Woods overlooks the kind of writing that deals with the actual passages of our life, nonfiction. Memoir, autobiography, personal journals and letters, to some extent biography. In theological terms, the Lord’s promise to preserve our goings and comings is carried out partly by those created in His/Her image. Even for nonbelievers, that instrumentality, the attempt to preserve and give meaning to our goings and comings, may be why nonfiction writing, especially memoir, has overtaken novels in popularity.
Memoirs are now written and published even by unfamous people whose lives do not make the history books or tabloids. They are written and read for reasons that grapple with the Big Why of Woods’ essay, in non-imaginary realms, where readers realize that truth being stranger than fiction can be very entertaining.
Market research shows that memoir readers search for life stories that bear upon their own struggles and questions. One of the strongest motivators for people to write about the darkest moments of their lives, strangely enough, is not self-promotion but to give others hope that they can survive their own particular shocks and horrors.
Here’s the thing, from a cosmic perspective. Memoir writers and their readers can be likened to a communion of not-necessarily-saints. A vast community of people trying to understand the perplexities of their own lives by learning about others’. A bottom-line benevolent support system, so to speak.
There’s a deep undergirding of care to the whole enterprise of writing about one’s life and reading about others’ lives. It involves a quality of attention that searches for healing and insight, and looks for hidden connections. Whether perceived as divine or secular, this attention is life-affirming and mysteriously influential. Shakespeare could have spoken for self-exposing scribblers and their readers in his famous, slightly misquoted line, There is a divinity [not “destiny”] that shapes our ends, rough hew them as we will. (We translate ‘divinity’ loosely here as ‘that which increases understanding by means of quality attention.’)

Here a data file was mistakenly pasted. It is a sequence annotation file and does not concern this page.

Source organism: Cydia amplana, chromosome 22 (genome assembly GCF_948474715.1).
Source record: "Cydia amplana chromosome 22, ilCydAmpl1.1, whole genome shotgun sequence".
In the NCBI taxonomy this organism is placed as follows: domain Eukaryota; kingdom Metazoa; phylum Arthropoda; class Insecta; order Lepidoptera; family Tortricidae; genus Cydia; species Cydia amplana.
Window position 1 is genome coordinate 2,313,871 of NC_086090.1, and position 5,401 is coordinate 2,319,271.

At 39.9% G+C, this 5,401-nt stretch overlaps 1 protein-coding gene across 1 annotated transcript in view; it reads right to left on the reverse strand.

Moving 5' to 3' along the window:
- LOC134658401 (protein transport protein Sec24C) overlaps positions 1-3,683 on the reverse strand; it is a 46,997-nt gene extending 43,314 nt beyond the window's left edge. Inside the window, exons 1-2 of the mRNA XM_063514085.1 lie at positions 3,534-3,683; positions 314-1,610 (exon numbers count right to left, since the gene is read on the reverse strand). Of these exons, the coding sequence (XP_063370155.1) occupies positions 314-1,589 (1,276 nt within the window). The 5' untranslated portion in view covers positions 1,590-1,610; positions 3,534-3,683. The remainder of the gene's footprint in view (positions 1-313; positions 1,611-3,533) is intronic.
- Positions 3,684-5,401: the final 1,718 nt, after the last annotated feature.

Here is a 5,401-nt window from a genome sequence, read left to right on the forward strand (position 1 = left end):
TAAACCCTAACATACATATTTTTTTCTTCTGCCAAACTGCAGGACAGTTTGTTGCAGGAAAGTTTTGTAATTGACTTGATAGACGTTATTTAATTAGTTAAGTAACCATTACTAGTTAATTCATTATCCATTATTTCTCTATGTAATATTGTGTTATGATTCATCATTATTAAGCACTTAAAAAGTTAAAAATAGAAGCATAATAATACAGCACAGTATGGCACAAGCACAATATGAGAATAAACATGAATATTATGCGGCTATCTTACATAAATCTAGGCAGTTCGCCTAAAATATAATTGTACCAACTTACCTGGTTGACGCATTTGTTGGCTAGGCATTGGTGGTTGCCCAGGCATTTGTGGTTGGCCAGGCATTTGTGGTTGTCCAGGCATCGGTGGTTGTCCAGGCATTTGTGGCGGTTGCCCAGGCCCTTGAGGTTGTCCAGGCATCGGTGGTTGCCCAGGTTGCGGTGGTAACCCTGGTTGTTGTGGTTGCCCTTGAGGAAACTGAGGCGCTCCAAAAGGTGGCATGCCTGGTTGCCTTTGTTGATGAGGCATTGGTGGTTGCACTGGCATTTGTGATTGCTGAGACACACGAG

Wood says fictional characters, even if they die, return to life when we reread their stories. By contrast, he needn’t add, real people die and stay dead. But not if they write a memoir, fill a journal, or write letters that survive.
Memoir writers not only have to find a narrative structure for the portion of life they are trying to write about. They must face the existential challenge of writing as truthfully as possible, even if it may offend people they care about or uncover shameful or humiliating details. It is a soul-wrenching project—one that feels like we need an assist from God and/or the spirits of brilliant writers past.
Dredging up memories is the just the beginning. Once you’ve written them down, you must put them in a some rational sequence, a narrative. Enter the agonies of craft. You cut, paste, supply names, dates and locations to episodes partially forgotten, and change names to protect the living. Making a readable story requires playing God in your tiny written universe—deciding to cull extraordinary persons and intriguing sub-plots in favor of those that move your story forward. Doing so requires that you constantly refocus and reevaluate what deserves your own and readers’ attention.
It is perhaps the ultimate human quest: how best to give voice and form to the truth of one’s own unique life. Why? Because we can. Because once we’ve written something in our own voice, it is part of creation. Possibly immortal.